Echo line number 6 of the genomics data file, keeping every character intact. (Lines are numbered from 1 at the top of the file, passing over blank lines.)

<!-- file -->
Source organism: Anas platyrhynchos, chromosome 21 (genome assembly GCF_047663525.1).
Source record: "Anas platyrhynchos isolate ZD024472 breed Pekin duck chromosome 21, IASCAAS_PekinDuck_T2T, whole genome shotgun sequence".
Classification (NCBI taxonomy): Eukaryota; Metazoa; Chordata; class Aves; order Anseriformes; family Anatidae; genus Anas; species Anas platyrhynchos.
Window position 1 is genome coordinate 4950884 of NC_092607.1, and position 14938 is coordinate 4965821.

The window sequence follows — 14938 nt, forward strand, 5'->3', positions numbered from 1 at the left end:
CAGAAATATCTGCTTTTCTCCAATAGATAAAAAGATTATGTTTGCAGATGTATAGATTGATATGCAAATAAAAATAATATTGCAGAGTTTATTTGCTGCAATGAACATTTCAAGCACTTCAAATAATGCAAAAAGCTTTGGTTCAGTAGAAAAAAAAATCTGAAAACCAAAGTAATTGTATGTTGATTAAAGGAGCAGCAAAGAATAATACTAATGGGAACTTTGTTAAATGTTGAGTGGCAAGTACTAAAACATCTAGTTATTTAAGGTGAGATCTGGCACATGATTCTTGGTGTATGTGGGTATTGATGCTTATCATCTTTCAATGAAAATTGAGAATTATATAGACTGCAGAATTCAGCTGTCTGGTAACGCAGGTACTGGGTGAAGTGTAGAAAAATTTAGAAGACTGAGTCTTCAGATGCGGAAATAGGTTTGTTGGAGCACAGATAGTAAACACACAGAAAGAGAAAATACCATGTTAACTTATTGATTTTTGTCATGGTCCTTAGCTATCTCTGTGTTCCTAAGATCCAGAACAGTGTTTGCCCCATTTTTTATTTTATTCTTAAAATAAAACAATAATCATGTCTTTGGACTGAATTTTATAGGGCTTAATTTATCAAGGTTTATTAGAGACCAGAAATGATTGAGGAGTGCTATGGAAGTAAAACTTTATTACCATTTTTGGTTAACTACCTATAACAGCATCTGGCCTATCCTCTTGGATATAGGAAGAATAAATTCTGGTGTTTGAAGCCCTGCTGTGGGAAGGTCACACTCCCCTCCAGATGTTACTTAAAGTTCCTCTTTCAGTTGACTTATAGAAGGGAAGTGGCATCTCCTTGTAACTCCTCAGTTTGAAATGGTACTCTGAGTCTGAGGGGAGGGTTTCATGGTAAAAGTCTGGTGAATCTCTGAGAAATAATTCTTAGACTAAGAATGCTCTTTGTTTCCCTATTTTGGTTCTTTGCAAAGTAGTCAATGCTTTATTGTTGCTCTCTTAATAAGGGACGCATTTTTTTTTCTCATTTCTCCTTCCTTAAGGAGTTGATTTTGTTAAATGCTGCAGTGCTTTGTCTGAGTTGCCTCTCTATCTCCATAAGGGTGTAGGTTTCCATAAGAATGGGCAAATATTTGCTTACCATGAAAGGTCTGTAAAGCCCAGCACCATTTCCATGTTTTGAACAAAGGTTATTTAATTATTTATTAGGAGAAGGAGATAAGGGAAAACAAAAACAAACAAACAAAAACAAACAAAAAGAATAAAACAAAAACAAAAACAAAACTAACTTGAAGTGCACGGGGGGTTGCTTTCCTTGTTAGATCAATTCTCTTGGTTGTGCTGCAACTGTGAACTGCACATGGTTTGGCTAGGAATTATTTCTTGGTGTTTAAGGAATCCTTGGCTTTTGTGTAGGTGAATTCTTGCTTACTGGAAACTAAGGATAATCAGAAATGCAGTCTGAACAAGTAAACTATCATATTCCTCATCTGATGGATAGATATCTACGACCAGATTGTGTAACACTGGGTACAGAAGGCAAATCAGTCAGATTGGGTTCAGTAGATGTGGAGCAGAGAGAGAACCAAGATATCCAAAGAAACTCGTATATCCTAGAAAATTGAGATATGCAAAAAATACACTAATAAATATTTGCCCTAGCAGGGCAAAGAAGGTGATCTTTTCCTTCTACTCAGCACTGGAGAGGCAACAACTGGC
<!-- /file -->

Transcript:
CAGAAATATCTGCTTTTCTCCAATAGATAAAAAGATTATGTTTGCAGATGTATAGATTGATATGCAAATAAAAATAATATTGCAGAGTTTATTTGCTGCAATGAACATTTCAAGCACTTCAAATAATGCAAAAAGCTTTGGTTCAGTAGAAAAAAAAATCTGAAAACCAAAGTAATTGTATGTTGATTAAAGGAGCAGCAAAGAATAATACTAATGGGAACTTTGTTAAATGTTGAGTGGCAAGTACTAAAACATCTAGTTATTTAAGGTGAGATCTGGCACATGATTCTTGGTGTATGTGGGTATTGATGCTTATCATCTTTCAATGAAAATTGAGAATTATATAGACTGCAGAATTCAGCTGTCTGGTAACGCAGGTACTGGGTGAAGTGTAGAAAAATTTAGAAGACTGAGTCTTCAGATGCGGAAATAGGTTTGTTGGAGCACAGATAGTAAACACACAGAAAGAGAAAATACCATGTTAACTTATTGATTTTTGTCATGGTCCTTAGCTATCTCTGTGTTCCTAAGATCCAGAACAGTGTTTGCCCCATTTTTTATTTTATTCTTAAAATAAAACAATAATCATGTCTTTGGACTGAATTTTATAGGGCTTAATTTATCAAGGTTTATTAGAGACCAGAAATGATTGAGGAGTGCTATGGAAGTAAAACTTTATTACCATTTTTGGTTAACTACCTATAACAGCATCTGGCCTATCCTCTTGGATATAGGAAGAATAAATTCTGGTGTTTGAAGCCCTGCTGTGGGAAGGTCACACTCCCCTCCAGATGTTACTTAAAGTTCCTCTTTCAGTTGACTTATAGAAGGGAAGTGGCATCTCCTTGTAACTCCTCAGTTTGAAATGGTACTCTGAGTCTGAGGGGAGGGTTTCATGGTAAAAGTCTGGTGAATCTCTGAGAAATAATTCTTAGACTAAGAATGCTCTTTGTTTCCCTATTTTGGTTCTTTGCAAAGTAGTCAATGCTTTATTGTTGCTCTCTTAATAAGGGACGCATTTTTTTTTCTCATTTCTCCTTCCTTAAGGAGTTGATTTTGTTAAATGCTGCAGTGCTTTGTCTGAGTTGCCTCTCTATCTCCATAAGGGTGTAGGTTTCCATAAGAATGGGCAAATATTTGCTTACCATGAAAGGTCTGTAAAGCCCAGCACCATTTCCATGTTTTGAACAAAGGTTATTTAATTATTTATTAGGAGAAGGAGATAAGGGAAAACAAAAACAAACAAACAAAAACAAACAAAAAGAATAAAACAAAAACAAAAACAAAACTAACTTGAAGTGCACGGGGGGTTGCTTTCCTTGTTAGATCAATTCTCTTGGTTGTGCTGCAACTGTGAACTGCACATGGTTTGGCTAGGAATTATTTCTTGGTGTTTAAGGAATCCTTGGCTTTTGTGTAGGTGAATTCTTGCTTACTGGAAACTAAGGATAATCAGAAATGCAGTCTGAACAAGTAAACTATCATATTCCTCATCTGATGGATAGATATCTACGACCAGATTGTGTAACACTGGGTACAGAAGGCAAATCAGTCAGATTGGGTTCAGTAGATGTGGAGCAGAGAGAGAACCAAGATATCCAAAGAAACTCGTATATCCTAGAAAATTGAGATATGCAAAAAATACACTAATAAATATTTGCCCTAGCAGGGCAAAGAAGGTGATCTTTTCCTTCTACTCAGCACTGGAGAGGCAACAACTGGC